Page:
The Supreme Court of British Columbia has dismissed a proposed class action against TD Asset Management Inc. (TDAM) that alleged the firm overcharged investors by engaging in closet indexing in certain mutual funds.
In the case, which was certified as a class action in July 2020, the plaintiff alleged that as trustee and manager for certain actively managed funds — including the TD Canadian Equity Fund — TDAM overcharged investors when those funds promised active management but actually just tracked their respective indexes.
“The damage to [investors] resulting from this strategy and [TDAM’s] unjustified fees for purportedly active management has been substantial,” the plaintiff in the case alleged.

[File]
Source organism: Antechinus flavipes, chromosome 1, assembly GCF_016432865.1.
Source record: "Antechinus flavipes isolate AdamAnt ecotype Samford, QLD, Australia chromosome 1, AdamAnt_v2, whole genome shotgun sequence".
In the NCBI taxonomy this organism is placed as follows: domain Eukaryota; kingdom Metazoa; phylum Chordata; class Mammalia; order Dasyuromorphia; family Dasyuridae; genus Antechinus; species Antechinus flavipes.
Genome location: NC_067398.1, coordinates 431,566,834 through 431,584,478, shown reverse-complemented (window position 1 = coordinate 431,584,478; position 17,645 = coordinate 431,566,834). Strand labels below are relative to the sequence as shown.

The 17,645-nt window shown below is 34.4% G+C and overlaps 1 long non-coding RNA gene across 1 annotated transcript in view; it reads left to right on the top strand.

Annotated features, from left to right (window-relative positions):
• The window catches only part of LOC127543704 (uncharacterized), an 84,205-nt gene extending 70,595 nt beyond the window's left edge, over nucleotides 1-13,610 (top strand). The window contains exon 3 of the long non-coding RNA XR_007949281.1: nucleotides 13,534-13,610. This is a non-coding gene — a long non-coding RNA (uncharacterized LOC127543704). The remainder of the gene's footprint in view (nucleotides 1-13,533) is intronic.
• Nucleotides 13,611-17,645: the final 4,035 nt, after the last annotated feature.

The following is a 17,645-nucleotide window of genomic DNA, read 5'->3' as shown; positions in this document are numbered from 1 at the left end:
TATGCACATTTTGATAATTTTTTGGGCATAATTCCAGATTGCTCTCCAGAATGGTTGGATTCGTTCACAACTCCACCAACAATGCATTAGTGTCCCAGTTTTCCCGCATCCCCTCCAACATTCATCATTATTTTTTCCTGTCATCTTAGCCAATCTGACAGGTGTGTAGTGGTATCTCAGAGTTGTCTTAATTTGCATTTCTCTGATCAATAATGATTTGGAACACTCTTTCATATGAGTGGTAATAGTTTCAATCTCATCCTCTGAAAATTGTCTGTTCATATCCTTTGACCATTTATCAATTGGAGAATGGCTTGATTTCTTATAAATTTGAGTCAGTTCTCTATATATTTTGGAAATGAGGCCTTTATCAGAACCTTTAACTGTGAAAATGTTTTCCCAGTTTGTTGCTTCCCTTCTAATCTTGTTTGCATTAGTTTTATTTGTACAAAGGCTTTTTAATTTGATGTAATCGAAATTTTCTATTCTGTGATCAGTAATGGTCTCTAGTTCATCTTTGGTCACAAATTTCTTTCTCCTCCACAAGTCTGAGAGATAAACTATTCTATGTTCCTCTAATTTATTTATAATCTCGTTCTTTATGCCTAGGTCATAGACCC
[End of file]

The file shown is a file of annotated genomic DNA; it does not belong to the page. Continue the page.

However, following a hearing, the court sided with the firm, ruling that TDAM did not use a closet indexing strategy in managing the TD Canadian Equity Fund.
The court concluded that the fund’s portfolio manager actively managed the fund with the goal of outperforming its benchmark.
“He did not intend to closely track or replicate the benchmark,” it said, noting that the portfolio manager’s remuneration was structured to incentivize outperforming the benchmark, and that the funds’ investment guidelines were not set to prevent it from beating its benchmark.
“In sum, TDAM, as a large institution, did not act, or have policies or procedures in place that would cause the [Canadian Equity Fund] to closely track or replicate the benchmark,” the court found.
Since the court concluded that the fund didn’t use a closet indexing strategy, it also found that it didn’t overcharge investors and didn’t breach its duties to investors, or mislead them in its disclosure.